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Balinese people

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Title: Balinese people  
Author: World Heritage Encyclopedia
Language: English
Subject: Ethnic groups in Indonesia, Bali Aga, Dewi Sri, Tenggerese, Oka Antara
Collection: Balinese Culture, Balinese People, Ethnic Groups in Indonesia, Ethnoreligious Groups, Ethnoreligious Groups in Asia, Hindu Communities
Publisher: World Heritage Encyclopedia

Balinese people

Anak Bali
Wong Bali
Krama Bali
A Balinese dancer.
Total population
4.2 million (2012 census)
Regions with significant populations
Bali (3,336,065)
West Nusa Tenggara (119,407)
Central Sulawesi (115,812)
Lampung (104,810)
South East Sulawesi (49,411)
South Sumatra (38,552)
South Sulawesi (27,330)
Australia (5,529)
Balinese language, Sasak language, Indonesian language
Balinese Hinduism
Related ethnic groups
Javanese, Sasak, Tenggerese

The Balinese (Indonesian: Suku Bali) are an ethnic group native to the Indonesian island of Bali. Balinese population of 4.2 million (1.7% of Indonesia's population) live mostly on the island of Bali, making up 89% of the island's population.[1] There are also significant populations on the island of Lombok, and in the eastern-most regions of Java (e.g. the Municipality of Banyuwangi). It is the most populous Hindu majority island in the world.


  • Origins 1
  • Culture 2
    • Puputan 2.1
  • Religion 3
  • Festivals 4
  • See also 5
  • References 6


Balinese dancers, circa 1920-1940.

The origins of the Balinese came from three periods. The first waves of immigrants came from Java and Kalimantan in the prehistoric times of the proto-Malay stock.[2] Followed by the second wave of Balinese came slowly over the years from Java during the Hindu period. The third and final period came from Java, occurred in between the 15th and 16th centuries, which was about the same time during the conversion of Islam in Java, causing aristocrats and peasants to flee to Bali after the collapse of the Javanese Majapahit Empire in order to escape the Mataram's Islamic conversion. However, this in turn reshaped the Balinese culture into a syncretic form of classical Javanese culture mixed with many Balinese elements.[3]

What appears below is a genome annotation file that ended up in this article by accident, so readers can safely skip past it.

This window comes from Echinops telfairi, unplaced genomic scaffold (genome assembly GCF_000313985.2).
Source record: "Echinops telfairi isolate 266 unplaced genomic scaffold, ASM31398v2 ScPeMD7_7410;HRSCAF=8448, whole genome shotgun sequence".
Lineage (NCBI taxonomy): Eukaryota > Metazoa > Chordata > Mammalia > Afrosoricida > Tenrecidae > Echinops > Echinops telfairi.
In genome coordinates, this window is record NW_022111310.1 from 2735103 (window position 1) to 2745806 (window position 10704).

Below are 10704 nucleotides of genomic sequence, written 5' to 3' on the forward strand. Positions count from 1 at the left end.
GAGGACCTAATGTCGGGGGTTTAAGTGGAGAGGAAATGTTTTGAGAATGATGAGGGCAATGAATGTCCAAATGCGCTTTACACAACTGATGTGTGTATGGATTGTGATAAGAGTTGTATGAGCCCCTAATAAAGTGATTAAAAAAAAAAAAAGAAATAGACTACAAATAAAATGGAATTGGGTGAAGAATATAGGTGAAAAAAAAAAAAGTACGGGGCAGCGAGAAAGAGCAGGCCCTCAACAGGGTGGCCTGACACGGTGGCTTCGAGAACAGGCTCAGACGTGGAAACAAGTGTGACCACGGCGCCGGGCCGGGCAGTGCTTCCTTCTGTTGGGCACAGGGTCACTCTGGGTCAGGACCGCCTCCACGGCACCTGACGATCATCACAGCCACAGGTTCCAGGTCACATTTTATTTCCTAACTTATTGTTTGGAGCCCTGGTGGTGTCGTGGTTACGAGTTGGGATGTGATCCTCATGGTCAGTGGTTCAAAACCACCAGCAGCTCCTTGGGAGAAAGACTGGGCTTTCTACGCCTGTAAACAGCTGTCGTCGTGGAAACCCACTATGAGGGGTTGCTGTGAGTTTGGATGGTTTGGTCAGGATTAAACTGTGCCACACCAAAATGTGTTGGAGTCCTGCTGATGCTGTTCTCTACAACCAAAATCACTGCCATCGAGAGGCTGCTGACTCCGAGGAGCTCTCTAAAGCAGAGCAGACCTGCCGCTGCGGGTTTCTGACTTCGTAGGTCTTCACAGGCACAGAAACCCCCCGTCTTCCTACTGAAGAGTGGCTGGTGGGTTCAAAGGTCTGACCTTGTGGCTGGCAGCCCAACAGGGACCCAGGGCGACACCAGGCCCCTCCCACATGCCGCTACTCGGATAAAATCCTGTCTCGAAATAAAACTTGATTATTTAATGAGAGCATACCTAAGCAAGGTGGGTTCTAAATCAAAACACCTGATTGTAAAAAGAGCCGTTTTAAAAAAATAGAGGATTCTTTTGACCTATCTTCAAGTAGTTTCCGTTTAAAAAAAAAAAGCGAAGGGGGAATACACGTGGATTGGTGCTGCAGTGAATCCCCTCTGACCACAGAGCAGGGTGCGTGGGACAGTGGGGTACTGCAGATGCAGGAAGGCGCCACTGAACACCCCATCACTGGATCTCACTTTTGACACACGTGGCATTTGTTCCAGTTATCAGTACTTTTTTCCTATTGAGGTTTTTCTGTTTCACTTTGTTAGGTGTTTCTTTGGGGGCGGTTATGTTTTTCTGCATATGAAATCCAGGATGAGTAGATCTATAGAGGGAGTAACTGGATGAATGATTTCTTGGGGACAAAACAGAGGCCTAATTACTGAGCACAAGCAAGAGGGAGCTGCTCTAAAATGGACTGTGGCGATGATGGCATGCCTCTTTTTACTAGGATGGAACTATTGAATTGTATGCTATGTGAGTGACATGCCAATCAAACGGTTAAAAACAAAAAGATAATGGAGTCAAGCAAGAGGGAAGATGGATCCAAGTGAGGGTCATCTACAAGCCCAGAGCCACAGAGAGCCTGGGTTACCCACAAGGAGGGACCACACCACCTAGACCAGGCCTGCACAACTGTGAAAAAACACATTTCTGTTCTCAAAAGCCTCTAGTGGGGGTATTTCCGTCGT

Balinese people bring offerings to the temple.

Balinese culture is perhaps most known for its dance, drama and sculpture. The culture is noted for its use of the gamelan in music. The island is also known for its form of Wayang kulit or Shadow play/Shadow Puppet theatre. It also has several unique aspects related to their religions traditions. Balinese culture is a mix of Balinese Hindu/Buddhist religion and Balinese custom.

Traditionally, a display of female breasts is not regarded as immodest. Balinese women can often be seen with their bare chest; however, a display of the thigh is considered immodest. In modern Bali these customs are normally not strictly observed, but visitors visiting Balinese temples are advised to cover their legs.

In the Balinese naming system, a person's rank of birth or caste is reflected in the name.[4]


A puputan is an act of mass suicide through frontal assaults in battle, and was first noted by the Dutch during the colonization of Bali. The latest act of puputan was during the Indonesian war of Independence, with Lt. Colonel I Gusti Ngurah Rai as the leader in the battle of Puputan Margarana. The airport in Bali is named after him in commemoration.[5]


The vast majority of the Balinese believe in Agama Tirta, "holy-water religion". It is a Shivaite sect of Hinduism. Traveling Indian priests are said to have introduced the people to the sacred literature of Hinduism and Buddhism centuries ago. The people accepted it and combined it with their own pre-Hindu mythologies.[6] The Balinese from before the third wave of immigration, known as the Bali Aga, are mostly not followers of Agama Tirta, but retain their own animist traditions.


The Balinese women preparing for religious festival.

Kuta Carnival, Sanur Beach Festival, Bali Kite Festival[7]

See also


  1. ^ Bali faces population boom, now home to 4.2 million residents
  2. ^ Shiv Shanker Tiwary & P.S. Choudhary (2009). Encyclopaedia Of Southeast Asia And Its Tribes (Set Of 3 Vols.). Anmol Publications Pvt. Ltd.  
  3. ^ Andy Barski, Albert Beaucort and Bruce Carpenter (2007). Bali and Lombok. Dorling Kindersley.  
  4. ^ Leo Howe (2001). Hinduism & Hierarchy In Bali. James Currey. p. 46.  
  5. ^ Helen Creese, I Nyoman Darma Putra & Henk Schulte Nordholt (2006). Seabad Puputan Badung: Perspektif Belanda Dan Bali. KITLV-Jakarta.  
  6. ^  
  7. ^ Tempo: Indonesia's Weekly News Magazine, Volume 7, Issues 9-16. Arsa Raya Perdana. 2006. p. 66. 
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